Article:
2. Reflexively Producing Code: The second method involves sitting down and figuring out how you might convert a task into code yourself. Kitchin calls this ‘auto-ethnography’, which sounds apt. Such auto-ethnographies can be more or less useful. Ideally, the researcher should critically reflect on the process of converting a task into a ruleset and a computer language, and think about the various social, legal and technical frameworks that shape how they go about doing this. There are obvious limitations to all this. The process is inherently subjective and prone to individual biases and shortcomings. But it can nicely complement other research methods.
3. Reverse-engineering: The third method requires some explanation. As mentioned above, one of the obstacles facing the researcher is that many algorithms are ‘black-boxed’. This means that, in order to figure out how the algorithm works, you will need to reverse engineer what is going on inside the black box. You need to study the inputs and outputs of the algorithm, and perhaps experiment with different inputs. People often do this with Google’s Pagerank, usually in an effort to get their own webpages higher up the list of search results. This method is also, obviously, limited in that it provides incomplete and imperfect knowledge of how the algorithm works.
4. Interviews and Ethnographies of Coding Teams: The fourth method helps to correct for the lack of contextualisation inherent in some of the preceding methods. It involves interviewing or carefully observing coding teams (in the style of a cultural anthropologist) as they go about constructing an algorithm. These methods help the researcher to identify the motivations behind the construction, and some of the social and cultural forces that shaped the engineering decisions. Gaining access to such coding teams may be a problem, though Kitchin notes one researcher, Takhteyev, who conducted a study while he was himself part of an open-source coding team.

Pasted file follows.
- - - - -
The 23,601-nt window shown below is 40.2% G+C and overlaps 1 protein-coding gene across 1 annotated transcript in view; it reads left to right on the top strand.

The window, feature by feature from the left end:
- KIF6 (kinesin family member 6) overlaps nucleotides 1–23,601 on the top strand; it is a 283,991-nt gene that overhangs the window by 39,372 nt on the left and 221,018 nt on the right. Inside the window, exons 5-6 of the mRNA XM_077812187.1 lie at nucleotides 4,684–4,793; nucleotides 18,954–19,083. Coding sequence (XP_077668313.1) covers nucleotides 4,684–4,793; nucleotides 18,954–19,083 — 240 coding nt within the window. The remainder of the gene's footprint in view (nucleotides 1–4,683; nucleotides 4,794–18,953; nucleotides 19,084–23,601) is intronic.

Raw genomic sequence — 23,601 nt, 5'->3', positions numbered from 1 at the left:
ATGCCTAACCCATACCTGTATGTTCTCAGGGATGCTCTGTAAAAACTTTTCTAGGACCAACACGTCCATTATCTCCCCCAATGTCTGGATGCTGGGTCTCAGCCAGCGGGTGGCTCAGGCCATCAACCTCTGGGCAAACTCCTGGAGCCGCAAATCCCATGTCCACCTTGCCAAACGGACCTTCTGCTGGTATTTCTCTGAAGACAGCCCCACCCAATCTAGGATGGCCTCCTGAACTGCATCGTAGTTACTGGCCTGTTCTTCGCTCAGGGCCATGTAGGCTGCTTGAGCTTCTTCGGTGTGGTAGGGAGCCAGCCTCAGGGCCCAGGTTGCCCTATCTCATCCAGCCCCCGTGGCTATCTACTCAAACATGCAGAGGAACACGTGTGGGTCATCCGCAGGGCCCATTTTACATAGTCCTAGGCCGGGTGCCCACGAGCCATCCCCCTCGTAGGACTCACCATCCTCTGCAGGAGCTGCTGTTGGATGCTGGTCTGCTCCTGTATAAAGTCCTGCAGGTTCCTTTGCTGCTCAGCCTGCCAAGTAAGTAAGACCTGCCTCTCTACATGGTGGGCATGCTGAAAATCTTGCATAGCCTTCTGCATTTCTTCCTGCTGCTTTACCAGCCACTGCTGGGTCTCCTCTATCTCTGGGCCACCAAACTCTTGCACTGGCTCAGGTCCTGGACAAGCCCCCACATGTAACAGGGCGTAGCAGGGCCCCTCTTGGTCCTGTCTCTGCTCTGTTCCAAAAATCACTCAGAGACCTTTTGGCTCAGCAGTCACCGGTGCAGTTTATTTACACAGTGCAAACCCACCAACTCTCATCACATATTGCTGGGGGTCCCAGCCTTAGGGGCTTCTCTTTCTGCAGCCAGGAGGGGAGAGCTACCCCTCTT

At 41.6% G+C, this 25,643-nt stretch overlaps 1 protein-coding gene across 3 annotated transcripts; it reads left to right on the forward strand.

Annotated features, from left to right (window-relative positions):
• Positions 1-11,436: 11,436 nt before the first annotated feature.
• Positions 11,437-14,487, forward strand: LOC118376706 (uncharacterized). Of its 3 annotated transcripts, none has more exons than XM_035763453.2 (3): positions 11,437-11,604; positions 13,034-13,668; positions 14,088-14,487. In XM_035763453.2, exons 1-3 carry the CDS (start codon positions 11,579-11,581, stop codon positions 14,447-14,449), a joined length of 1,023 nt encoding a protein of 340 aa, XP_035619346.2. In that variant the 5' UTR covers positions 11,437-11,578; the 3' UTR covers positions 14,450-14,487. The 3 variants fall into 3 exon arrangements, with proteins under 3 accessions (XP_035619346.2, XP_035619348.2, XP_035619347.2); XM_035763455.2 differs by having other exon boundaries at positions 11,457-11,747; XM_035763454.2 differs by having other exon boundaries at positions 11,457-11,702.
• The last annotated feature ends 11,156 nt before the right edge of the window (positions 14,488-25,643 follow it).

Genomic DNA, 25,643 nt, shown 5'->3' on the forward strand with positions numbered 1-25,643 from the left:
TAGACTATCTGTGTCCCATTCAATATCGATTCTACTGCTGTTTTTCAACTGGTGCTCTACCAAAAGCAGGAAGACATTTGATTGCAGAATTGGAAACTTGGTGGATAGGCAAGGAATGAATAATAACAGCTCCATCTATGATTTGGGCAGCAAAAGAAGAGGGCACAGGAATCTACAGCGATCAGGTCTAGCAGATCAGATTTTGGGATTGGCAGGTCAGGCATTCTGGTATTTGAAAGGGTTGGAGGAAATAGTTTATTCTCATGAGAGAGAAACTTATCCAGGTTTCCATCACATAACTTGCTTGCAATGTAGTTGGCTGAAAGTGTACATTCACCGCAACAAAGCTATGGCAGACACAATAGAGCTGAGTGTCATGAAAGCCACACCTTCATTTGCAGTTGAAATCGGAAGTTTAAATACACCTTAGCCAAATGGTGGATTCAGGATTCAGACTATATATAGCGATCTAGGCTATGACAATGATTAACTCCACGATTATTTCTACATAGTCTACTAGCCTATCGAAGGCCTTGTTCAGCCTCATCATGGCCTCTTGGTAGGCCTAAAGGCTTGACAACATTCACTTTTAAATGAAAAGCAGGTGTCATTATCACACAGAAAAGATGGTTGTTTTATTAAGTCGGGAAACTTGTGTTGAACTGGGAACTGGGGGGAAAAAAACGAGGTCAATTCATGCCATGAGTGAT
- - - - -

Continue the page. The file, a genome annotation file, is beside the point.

5. Unpacking the full socio-technical assemblage: The fifth method is described, again, in somewhat jargonistic terms. The ‘socio-technical assemblage’ is the full set of legal, economic, institutional, technological, bureaucratic, political (etc) forces that shape the process of algorithm construction. Interviews and ethnographies of coding teams can help us to understand some of these forces, but much more is required if we hope to fully ‘unpack’ them (though, of course, we can probably never fully understand a phenomenon). Kitchin suggests that studies of corporate reports, legal frameworks, government policy documents, financing, biographies of key power players and the like are needed to facilitate this kind of research.
6. Studying the effects of algorithms in the real world: The sixth method is another obvious one. Instead of focusing entirely on how the algorithm is produced, and the forces affecting its production, you also need to study its effects in the real world. How does it impact upon the users? What are its unanticipated consequences? There are a variety of research methods that could facilitate this kind of study. User experiments, user interviews and user ethnographies would be one possibility. Good studies of this sort should focus on how algorithms change user behaviour, and also how users might resist or subvert the intended functioning of algorithms (e.g. how users try to ‘game’ Google’s Pagerank system).
Again, no one method is likely to be sufficient. Combinations will be needed. But in these cases one is always reminded of the old story about the blind men and the elephant. Each is touching a different part, but they are all studying the same underlying phenomenon.
John Danaher is an academic with interests in the philosophy of technology, religion, ethics and law. John holds a PhD specialising in the philosophy of criminal law (specifically, criminal responsibility and game theory). He formerly was a lecturer in law at Keele University, interested in technology, ethics, philosophy and law. He is currently a lecturer at the National University of Ireland, Galway (starting July 2014).
He blogs at http://
This article originally appeared on John’s site here. Republished under creative commons license.